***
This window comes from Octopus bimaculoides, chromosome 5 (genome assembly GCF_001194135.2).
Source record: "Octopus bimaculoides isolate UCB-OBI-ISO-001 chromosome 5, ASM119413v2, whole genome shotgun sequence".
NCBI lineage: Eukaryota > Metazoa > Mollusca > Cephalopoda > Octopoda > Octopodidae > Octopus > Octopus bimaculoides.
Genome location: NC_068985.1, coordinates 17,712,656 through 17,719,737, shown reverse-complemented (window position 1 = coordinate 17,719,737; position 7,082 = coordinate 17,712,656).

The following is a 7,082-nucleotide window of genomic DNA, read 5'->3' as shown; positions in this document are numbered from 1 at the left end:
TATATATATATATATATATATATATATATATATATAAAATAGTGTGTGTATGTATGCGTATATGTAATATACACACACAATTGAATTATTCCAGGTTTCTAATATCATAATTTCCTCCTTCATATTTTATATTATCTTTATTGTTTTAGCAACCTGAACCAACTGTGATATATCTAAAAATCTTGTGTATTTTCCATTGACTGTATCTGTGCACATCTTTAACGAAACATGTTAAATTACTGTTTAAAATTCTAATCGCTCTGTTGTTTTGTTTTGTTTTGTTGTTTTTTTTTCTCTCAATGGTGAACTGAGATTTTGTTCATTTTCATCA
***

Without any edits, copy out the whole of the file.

This window comes from Octopus bimaculoides, chromosome 5 (genome assembly GCF_001194135.2).
Source record: "Octopus bimaculoides isolate UCB-OBI-ISO-001 chromosome 5, ASM119413v2, whole genome shotgun sequence".
NCBI lineage: Eukaryota > Metazoa > Mollusca > Cephalopoda > Octopoda > Octopodidae > Octopus > Octopus bimaculoides.
Genome location: NC_068985.1, coordinates 17,712,656 through 17,719,737, shown reverse-complemented (window position 1 = coordinate 17,719,737; position 7,082 = coordinate 17,712,656).

The following is a 7,082-nucleotide window of genomic DNA, read 5'->3' as shown; positions in this document are numbered from 1 at the left end:
TATATATATATATATATATATATATATATATATATAAAATAGTGTGTGTATGTATGCGTATATGTAATATACACACACAATTGAATTATTCCAGGTTTCTAATATCATAATTTCCTCCTTCATATTTTATATTATCTTTATTGTTTTAGCAACCTGAACCAACTGTGATATATCTAAAAATCTTGTGTATTTTCCATTGACTGTATCTGTGCACATCTTTAACGAAACATGTTAAATTACTGTTTAAAATTCTAATCGCTCTGTTGTTTTGTTTTGTTTTGTTGTTTTTTTTTCTCTCAATGGTGAACTGAGATTTTGTTCATTTTCATCA